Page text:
A.V. Club Most Read

News Newswire Great Job, Internet!
TV Club All Reviews What's On Tonight
Video All Video A.V. Undercover A.V. Cocktail Club Film Club
Reviews All Reviews Film TV Music Books
Features All Features Newswire Great Job, Internet!
Sections Film Tv Music Food Comedy Books Games Aux
Our Company About Us Contact Advertise Privacy Policy Careers RSS
Onion Inc. Sites The Onion The A.V. Club ClickHole Onion Studios

White Rabbits: Fort Nightly


White Rabbits

Album: Fort Nightly
Label: Say Hey

Community Grade (2 Users)

  • A
  • A-
  • B+
  • B
  • B-
  • C+
  • C
  • C-
  • D+
  • D
  • D-
  • F

Your Grade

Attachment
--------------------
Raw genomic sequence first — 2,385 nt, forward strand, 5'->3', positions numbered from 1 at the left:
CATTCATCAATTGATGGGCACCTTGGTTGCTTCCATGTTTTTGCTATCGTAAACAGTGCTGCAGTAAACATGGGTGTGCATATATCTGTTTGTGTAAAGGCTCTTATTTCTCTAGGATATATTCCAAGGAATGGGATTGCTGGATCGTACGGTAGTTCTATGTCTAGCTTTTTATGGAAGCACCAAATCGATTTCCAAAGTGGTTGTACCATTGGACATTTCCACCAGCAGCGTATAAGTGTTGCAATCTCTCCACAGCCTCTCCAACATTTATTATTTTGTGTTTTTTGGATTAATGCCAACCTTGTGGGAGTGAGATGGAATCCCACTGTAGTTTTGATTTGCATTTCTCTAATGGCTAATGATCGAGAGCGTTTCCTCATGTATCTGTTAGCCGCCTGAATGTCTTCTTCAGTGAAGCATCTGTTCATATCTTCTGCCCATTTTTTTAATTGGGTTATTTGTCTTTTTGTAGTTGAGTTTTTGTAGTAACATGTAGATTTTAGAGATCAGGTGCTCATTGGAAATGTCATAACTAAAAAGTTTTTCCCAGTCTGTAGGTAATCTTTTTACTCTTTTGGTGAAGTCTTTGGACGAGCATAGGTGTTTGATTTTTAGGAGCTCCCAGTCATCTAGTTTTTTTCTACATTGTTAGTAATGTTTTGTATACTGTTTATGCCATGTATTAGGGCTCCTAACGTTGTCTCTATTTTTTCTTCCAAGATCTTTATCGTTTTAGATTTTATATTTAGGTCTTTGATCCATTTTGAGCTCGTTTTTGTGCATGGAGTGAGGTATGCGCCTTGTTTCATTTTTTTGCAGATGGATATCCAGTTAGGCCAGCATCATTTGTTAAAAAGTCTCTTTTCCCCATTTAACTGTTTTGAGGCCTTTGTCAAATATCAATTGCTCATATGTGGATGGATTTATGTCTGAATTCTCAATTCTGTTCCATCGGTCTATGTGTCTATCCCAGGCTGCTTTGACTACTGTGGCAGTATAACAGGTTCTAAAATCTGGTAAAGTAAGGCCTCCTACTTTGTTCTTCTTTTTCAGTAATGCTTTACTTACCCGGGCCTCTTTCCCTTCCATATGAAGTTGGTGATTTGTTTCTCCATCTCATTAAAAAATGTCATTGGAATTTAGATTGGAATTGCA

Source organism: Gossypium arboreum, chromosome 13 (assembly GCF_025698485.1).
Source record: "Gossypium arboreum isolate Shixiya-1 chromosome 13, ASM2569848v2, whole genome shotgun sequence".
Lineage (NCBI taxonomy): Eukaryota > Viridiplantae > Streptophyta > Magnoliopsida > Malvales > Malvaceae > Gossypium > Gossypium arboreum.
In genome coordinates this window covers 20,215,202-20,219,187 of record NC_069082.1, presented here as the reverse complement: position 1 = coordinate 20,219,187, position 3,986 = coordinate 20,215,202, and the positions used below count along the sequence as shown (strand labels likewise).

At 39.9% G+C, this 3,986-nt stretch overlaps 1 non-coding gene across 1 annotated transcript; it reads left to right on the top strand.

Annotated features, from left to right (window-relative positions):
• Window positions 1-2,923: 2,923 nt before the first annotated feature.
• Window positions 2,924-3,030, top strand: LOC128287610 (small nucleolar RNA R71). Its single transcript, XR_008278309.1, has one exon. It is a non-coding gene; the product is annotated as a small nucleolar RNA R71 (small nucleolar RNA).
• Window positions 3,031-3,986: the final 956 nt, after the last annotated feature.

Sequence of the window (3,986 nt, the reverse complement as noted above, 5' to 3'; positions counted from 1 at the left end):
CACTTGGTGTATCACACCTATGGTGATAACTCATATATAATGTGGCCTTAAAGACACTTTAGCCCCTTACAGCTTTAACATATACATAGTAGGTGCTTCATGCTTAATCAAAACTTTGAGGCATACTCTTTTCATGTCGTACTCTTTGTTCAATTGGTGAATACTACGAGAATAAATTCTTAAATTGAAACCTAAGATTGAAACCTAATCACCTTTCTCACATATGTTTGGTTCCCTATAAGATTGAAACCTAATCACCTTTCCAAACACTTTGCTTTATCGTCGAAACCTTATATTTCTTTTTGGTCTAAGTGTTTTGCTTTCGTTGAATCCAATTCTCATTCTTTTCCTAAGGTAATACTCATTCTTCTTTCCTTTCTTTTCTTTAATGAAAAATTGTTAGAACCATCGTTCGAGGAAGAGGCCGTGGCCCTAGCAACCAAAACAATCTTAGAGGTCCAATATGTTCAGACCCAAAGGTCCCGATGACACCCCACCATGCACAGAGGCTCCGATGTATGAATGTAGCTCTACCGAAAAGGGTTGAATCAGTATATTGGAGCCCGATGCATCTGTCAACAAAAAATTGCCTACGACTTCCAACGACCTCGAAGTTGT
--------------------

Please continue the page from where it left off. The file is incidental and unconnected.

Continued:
Brooklyn newcomers White Rabbits pull off an amazing sleight of hand with Fort Nightly, popping out of the hat with a debut as fully formed and self-assured as any likely to be heard this year. Comparisons to The Walkmen aren't far off the mark—both groups share an appreciation for vintage instruments and the mod/ska sounds of The Specials—but where Walkmen deals in ragged morning-afters, White Rabbits evokes the champagne-popping here-and-now with buoyant ragtime and lyrical nods to The Great Gatsby's endless, hollow pursuit of fun—and all the self-loathing and damnation that comes with it. The opener "Kid On My Shoulders" charges out of the gate with its relentless piano chug and a spectral chorus of the damned backed by an arsenal of Latin shakers and dual-drums, while calypso rhythms crop up in the shuffling ska of "Navy Wives" and the album standout "March Of The Camels," where a chorus of creepy children (is there any other kind?) lends the song a ghostly Danny Elfman vibe. Rarely has the Inferno sounded this inviting.